- Palmetto St Augustine: I know This variety for its shade tolerance, disease resistance, and low maintenance requirements. It is a good choice for lawns in the southern United States, where it can thrive in a variety of soil conditions.
When choosing a variety of St. Augustine grass seed, it is important to consider your specific needs and conditions. If you are not sure which variety is right for you, be sure to consult with a local lawn care professional.
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It smothers weeds, as the grass grows so thick. The grass has aggressive above-ground runners called stolons that can grow ¾ inches per day laterally. In addition, iron in fertilizer will give you the maximum green color that lawn enthusiasts desire. Fertilization is best done in Spring, Summer, and Fall.
Early in Spring, your St. Augustine lawn needs a weed and feed pesticide that will kill broadleaf that is already up and growing and stop new weed seeds from germinating. Also in late spring, you should use fertilizer and pest control if it is needed. You should use lawn fertilizer in the summer and insect control but only as needed.
In the early fall, St. Augustine grass should be winterized with a winter conditioner. If your lawn’s pH level is discovered to be too low, then lime should be added in late winter or early spring. It is important to remember when fertilizing your lawn to use a fertilizer spreader to spread lawncare products evenly over your lawn.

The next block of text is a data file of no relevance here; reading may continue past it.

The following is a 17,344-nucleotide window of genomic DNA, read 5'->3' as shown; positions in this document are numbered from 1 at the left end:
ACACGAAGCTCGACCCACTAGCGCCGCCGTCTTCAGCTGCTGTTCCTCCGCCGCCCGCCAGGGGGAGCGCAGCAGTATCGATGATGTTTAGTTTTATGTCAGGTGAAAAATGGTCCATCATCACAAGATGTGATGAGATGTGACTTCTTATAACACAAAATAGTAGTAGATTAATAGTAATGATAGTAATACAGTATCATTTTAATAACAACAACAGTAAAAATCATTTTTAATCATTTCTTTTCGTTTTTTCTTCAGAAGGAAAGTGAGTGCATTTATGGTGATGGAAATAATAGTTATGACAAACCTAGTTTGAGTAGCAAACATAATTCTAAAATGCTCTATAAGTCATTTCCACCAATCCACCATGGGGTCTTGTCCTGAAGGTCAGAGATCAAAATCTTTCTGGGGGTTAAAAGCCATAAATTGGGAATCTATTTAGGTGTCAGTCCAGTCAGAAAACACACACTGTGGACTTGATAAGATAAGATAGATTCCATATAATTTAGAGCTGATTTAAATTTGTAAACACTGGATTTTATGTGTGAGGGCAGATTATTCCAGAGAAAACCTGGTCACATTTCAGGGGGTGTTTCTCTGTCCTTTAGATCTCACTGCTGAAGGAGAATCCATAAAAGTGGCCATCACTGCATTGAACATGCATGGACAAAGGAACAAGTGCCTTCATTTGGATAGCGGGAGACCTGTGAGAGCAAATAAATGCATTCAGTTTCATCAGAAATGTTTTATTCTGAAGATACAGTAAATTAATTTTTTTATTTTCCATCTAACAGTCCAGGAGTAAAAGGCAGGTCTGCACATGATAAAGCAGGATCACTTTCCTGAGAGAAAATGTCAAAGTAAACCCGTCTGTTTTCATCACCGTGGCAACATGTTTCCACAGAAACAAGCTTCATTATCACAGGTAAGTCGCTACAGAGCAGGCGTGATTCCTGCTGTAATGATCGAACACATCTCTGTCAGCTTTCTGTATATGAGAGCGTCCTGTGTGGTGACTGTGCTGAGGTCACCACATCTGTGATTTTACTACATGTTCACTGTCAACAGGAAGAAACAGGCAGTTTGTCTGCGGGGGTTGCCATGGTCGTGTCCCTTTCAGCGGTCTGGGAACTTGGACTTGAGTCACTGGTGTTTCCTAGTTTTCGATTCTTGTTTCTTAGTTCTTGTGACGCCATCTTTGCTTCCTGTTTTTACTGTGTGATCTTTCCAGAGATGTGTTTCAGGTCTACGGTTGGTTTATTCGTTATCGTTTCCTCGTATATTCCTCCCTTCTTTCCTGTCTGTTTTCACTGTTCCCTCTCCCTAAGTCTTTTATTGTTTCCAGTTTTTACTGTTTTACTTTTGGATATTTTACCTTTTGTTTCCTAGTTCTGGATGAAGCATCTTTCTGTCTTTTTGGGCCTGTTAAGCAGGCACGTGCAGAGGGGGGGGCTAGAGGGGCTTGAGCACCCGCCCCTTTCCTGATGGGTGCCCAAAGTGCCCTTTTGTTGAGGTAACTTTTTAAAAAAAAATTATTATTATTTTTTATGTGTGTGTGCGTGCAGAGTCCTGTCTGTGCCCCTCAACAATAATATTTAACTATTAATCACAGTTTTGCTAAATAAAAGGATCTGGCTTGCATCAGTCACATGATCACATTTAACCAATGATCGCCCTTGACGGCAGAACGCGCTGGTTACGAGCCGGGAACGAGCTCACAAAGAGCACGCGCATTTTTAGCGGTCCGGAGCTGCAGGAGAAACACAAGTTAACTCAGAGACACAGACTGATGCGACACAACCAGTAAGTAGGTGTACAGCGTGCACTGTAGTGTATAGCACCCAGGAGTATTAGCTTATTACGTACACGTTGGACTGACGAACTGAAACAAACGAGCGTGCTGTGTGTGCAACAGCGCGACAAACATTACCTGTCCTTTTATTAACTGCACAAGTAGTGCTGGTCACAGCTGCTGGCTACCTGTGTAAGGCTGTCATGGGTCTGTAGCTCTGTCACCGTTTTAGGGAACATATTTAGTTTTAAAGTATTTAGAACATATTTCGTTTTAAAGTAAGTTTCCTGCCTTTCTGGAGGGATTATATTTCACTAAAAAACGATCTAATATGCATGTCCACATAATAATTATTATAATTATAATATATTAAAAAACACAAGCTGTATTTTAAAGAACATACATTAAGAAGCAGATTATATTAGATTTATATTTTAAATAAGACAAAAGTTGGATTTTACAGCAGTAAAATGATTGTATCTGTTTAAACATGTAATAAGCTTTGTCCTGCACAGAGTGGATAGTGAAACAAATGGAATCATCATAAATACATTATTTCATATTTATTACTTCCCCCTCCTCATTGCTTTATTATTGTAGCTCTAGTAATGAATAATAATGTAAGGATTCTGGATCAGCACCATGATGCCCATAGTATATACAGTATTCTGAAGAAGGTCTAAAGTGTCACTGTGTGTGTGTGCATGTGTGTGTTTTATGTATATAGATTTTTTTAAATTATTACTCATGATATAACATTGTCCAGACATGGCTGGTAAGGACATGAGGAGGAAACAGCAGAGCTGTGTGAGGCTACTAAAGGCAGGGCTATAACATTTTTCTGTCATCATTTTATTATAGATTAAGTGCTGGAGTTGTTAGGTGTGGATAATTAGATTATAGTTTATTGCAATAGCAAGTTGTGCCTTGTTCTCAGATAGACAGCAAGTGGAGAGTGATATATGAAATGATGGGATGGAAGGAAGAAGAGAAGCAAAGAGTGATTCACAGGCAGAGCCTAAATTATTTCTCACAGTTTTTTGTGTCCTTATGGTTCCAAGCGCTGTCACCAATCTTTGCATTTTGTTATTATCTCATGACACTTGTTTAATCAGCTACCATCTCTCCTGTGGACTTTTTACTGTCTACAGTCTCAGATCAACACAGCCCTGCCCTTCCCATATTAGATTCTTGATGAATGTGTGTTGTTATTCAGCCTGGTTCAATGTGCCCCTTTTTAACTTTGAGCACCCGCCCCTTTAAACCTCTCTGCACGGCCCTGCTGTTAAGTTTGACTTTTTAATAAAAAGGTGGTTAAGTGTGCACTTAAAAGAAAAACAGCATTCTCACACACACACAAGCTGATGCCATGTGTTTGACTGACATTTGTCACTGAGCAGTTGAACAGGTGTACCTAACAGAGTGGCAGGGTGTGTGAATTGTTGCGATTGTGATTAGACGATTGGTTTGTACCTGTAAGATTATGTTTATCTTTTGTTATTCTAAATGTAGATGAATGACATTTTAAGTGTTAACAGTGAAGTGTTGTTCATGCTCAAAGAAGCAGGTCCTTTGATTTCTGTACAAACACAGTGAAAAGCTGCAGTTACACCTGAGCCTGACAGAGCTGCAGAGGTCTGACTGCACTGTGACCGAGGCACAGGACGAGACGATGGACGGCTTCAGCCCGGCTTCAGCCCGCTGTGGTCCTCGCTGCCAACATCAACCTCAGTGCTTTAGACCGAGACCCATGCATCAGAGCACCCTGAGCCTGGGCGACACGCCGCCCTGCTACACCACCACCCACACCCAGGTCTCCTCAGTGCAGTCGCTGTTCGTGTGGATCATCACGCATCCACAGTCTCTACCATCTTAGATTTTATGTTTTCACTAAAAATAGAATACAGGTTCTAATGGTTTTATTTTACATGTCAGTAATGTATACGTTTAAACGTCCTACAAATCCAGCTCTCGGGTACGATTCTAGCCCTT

Maintenance will depend on the temperature of the soil, water levels, and your mowing and fertilization schedule. If temperatures are cool, the grass will grow slower, and less mowing is required. St. Augustine grass needs to be regularly irrigated or watered to keep it healthy.
It requires two inches of water every seven days to preserve its green color and keep it from going dormant. If it does go dormant, it will green right up again as soon as it receives the moisture it needs. If you have more than ½ inch of dead stems and debris on the soil’s surface, you must thin and clear out the dead thatch for a healthy lawn. You should do this in the spring just before new growth begins. The root-growing season starts in April and goes through October.
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St. Augustine Grass Seed Pest and Diseases
Two pests cause damage to any lawn with St. Augustine grass. One is known as St. Augustine Decline, which is a virus, and the other is a bug called a chinch bug. These are tiny black insects with white wings. You will probably find them in the hot dry spots of your lawn. If you are unsure if you have them, you can make them come to the surface by soaking the spot with a bucket of soapy water. To repair spots damaged by the virus or the chinch bugs you will need to plant sprigs of a resistant strain of St. Augustine grass such as Floratam or Flora lawn.